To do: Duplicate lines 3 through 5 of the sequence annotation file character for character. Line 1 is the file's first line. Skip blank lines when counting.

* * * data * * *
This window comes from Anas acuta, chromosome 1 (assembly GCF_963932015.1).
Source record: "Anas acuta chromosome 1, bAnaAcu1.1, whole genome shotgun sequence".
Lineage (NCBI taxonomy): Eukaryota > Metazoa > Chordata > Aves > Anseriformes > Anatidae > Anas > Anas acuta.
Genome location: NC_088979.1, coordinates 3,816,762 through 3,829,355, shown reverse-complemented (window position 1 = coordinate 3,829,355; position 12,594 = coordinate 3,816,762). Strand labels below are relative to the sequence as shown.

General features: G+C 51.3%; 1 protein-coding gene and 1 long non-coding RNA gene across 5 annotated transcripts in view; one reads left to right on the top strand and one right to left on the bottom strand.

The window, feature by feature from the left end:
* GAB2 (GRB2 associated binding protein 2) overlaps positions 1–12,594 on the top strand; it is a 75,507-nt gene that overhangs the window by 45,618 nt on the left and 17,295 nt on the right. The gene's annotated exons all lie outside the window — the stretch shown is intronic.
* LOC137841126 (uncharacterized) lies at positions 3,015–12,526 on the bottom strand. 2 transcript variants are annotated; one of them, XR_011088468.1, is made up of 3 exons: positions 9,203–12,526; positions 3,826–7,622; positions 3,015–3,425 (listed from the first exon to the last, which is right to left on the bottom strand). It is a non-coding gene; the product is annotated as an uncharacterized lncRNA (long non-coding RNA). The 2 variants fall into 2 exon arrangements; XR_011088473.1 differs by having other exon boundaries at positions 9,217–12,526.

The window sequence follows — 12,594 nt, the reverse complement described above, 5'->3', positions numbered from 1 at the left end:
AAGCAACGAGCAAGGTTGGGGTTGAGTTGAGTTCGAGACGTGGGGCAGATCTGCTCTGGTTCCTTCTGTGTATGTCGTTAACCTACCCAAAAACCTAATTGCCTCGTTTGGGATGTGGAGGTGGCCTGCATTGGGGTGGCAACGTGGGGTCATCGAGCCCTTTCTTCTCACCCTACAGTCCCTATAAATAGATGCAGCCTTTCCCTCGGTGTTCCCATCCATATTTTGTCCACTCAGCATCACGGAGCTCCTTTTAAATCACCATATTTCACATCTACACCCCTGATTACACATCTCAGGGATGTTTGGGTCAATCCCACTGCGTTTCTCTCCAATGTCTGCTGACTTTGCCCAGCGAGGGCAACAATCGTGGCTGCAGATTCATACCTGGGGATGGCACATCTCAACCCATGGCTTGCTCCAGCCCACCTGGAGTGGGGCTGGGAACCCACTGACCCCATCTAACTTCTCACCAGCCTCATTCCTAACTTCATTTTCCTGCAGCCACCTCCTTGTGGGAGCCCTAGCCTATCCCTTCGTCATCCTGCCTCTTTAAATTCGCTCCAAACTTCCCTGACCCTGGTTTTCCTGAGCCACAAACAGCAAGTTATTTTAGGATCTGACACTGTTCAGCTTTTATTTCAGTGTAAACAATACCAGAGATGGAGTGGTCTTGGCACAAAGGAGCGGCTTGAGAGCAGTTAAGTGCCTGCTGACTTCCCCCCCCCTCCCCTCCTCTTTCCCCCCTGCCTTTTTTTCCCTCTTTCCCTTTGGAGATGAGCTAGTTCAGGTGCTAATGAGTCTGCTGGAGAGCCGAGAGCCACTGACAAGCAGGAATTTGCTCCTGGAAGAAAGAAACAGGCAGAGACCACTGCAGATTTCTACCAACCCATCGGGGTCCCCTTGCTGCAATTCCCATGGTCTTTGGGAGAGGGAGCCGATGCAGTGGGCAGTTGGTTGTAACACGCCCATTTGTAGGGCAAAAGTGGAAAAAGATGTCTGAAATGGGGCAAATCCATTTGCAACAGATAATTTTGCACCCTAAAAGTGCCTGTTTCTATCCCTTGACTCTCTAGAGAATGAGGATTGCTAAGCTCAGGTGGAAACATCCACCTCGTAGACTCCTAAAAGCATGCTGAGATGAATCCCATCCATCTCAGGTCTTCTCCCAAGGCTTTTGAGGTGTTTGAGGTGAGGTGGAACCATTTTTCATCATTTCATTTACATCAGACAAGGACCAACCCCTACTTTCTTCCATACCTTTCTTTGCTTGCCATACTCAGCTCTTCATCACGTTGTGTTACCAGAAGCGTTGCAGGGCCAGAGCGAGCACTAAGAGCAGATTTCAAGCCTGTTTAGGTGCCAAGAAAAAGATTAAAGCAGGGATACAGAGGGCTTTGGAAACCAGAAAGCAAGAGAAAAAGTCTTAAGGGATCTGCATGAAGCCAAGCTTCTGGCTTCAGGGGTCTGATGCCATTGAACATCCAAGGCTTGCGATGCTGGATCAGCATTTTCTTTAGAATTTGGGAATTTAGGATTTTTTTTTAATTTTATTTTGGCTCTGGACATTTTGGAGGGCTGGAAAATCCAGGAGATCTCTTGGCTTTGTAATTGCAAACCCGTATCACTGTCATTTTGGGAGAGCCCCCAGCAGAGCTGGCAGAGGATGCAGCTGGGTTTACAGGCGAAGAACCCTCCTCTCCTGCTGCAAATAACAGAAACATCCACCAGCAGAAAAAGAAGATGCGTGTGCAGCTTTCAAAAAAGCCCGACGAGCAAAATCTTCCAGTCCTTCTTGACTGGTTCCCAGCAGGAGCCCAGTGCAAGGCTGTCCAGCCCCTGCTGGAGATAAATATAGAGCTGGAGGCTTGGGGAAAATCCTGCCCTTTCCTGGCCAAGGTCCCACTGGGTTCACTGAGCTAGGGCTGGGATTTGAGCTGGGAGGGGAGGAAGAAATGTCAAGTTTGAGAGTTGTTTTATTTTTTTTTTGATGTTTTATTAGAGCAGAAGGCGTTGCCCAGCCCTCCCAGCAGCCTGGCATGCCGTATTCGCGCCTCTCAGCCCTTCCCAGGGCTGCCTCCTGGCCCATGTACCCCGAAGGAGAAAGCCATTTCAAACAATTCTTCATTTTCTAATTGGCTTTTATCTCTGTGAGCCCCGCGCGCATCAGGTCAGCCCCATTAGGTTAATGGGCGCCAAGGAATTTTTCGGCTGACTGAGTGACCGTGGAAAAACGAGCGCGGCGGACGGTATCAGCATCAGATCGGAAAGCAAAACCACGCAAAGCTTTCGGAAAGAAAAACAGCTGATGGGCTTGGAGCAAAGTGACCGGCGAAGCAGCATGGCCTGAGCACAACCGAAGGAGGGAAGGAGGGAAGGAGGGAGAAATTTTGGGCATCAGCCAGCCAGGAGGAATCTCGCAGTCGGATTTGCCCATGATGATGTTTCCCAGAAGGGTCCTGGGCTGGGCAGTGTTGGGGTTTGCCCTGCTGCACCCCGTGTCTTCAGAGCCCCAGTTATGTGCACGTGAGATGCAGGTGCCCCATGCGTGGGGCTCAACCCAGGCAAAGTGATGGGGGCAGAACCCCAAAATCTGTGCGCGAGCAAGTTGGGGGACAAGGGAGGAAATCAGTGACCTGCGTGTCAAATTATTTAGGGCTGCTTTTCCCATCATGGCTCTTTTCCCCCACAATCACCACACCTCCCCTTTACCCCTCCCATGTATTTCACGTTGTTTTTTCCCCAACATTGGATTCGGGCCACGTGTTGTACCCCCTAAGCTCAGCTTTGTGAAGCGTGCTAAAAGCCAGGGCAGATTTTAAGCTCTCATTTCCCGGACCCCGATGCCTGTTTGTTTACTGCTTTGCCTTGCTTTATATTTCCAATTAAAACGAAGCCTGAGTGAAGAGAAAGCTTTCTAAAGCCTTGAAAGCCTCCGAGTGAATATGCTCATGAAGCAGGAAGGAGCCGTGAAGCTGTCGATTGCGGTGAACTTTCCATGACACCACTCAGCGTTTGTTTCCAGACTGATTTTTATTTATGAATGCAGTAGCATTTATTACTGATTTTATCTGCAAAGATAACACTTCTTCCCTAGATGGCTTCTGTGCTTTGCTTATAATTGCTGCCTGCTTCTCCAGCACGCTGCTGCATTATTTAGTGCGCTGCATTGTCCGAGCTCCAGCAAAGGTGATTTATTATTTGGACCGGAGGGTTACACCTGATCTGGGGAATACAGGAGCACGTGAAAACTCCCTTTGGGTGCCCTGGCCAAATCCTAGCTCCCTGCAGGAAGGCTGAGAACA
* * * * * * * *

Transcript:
Lineage (NCBI taxonomy): Eukaryota > Metazoa > Chordata > Aves > Anseriformes > Anatidae > Anas > Anas acuta.
Genome location: NC_088979.1, coordinates 3,816,762 through 3,829,355, shown reverse-complemented (window position 1 = coordinate 3,829,355; position 12,594 = coordinate 3,816,762). Strand labels below are relative to the sequence as shown.

General features: G+C 51.3%; 1 protein-coding gene and 1 long non-coding RNA gene across 5 annotated transcripts in view; one reads left to right on the top strand and one right to left on the bottom strand.